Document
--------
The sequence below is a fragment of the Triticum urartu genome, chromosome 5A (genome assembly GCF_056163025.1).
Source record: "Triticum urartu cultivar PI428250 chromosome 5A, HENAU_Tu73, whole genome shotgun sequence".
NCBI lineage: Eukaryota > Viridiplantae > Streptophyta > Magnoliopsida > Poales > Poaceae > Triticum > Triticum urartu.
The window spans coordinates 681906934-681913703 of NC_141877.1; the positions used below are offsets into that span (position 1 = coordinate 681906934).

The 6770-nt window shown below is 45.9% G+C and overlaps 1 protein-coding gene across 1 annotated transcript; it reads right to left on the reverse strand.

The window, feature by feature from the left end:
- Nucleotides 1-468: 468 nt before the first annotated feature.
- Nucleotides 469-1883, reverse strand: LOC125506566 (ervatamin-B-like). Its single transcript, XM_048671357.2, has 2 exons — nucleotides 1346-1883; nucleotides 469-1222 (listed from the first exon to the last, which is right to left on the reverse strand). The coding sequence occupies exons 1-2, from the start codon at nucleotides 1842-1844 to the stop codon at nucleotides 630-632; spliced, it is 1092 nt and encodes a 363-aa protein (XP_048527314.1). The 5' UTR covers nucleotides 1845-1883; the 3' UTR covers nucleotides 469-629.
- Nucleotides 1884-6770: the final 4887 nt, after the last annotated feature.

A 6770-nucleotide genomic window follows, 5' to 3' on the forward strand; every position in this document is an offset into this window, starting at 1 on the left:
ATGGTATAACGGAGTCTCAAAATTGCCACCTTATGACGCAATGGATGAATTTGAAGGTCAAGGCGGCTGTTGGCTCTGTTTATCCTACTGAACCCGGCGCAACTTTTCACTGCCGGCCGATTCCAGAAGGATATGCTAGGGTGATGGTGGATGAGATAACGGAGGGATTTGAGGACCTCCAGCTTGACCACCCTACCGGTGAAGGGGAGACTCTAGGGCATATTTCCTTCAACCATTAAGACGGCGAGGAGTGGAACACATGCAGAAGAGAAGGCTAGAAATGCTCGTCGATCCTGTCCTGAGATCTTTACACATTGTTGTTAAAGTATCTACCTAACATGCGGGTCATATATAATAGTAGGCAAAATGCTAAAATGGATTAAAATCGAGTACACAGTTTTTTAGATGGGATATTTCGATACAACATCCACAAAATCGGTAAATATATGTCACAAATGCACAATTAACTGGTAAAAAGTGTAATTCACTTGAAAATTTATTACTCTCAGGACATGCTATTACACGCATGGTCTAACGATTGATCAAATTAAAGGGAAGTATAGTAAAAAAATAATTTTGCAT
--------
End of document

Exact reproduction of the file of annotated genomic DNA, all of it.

The sequence below is a fragment of the Triticum urartu genome, chromosome 5A (genome assembly GCF_056163025.1).
Source record: "Triticum urartu cultivar PI428250 chromosome 5A, HENAU_Tu73, whole genome shotgun sequence".
NCBI lineage: Eukaryota > Viridiplantae > Streptophyta > Magnoliopsida > Poales > Poaceae > Triticum > Triticum urartu.
The window spans coordinates 681906934-681913703 of NC_141877.1; the positions used below are offsets into that span (position 1 = coordinate 681906934).

The 6770-nt window shown below is 45.9% G+C and overlaps 1 protein-coding gene across 1 annotated transcript; it reads right to left on the reverse strand.

The window, feature by feature from the left end:
- Nucleotides 1-468: 468 nt before the first annotated feature.
- Nucleotides 469-1883, reverse strand: LOC125506566 (ervatamin-B-like). Its single transcript, XM_048671357.2, has 2 exons — nucleotides 1346-1883; nucleotides 469-1222 (listed from the first exon to the last, which is right to left on the reverse strand). The coding sequence occupies exons 1-2, from the start codon at nucleotides 1842-1844 to the stop codon at nucleotides 630-632; spliced, it is 1092 nt and encodes a 363-aa protein (XP_048527314.1). The 5' UTR covers nucleotides 1845-1883; the 3' UTR covers nucleotides 469-629.
- Nucleotides 1884-6770: the final 4887 nt, after the last annotated feature.

A 6770-nucleotide genomic window follows, 5' to 3' on the forward strand; every position in this document is an offset into this window, starting at 1 on the left:
ATGGTATAACGGAGTCTCAAAATTGCCACCTTATGACGCAATGGATGAATTTGAAGGTCAAGGCGGCTGTTGGCTCTGTTTATCCTACTGAACCCGGCGCAACTTTTCACTGCCGGCCGATTCCAGAAGGATATGCTAGGGTGATGGTGGATGAGATAACGGAGGGATTTGAGGACCTCCAGCTTGACCACCCTACCGGTGAAGGGGAGACTCTAGGGCATATTTCCTTCAACCATTAAGACGGCGAGGAGTGGAACACATGCAGAAGAGAAGGCTAGAAATGCTCGTCGATCCTGTCCTGAGATCTTTACACATTGTTGTTAAAGTATCTACCTAACATGCGGGTCATATATAATAGTAGGCAAAATGCTAAAATGGATTAAAATCGAGTACACAGTTTTTTAGATGGGATATTTCGATACAACATCCACAAAATCGGTAAATATATGTCACAAATGCACAATTAACTGGTAAAAAGTGTAATTCACTTGAAAATTTATTACTCTCAGGACATGCTATTACACGCATGGTCTAACGATTGATCAAATTAAAGGGAAGTATAGTAAAAAAATAATTTTGCAT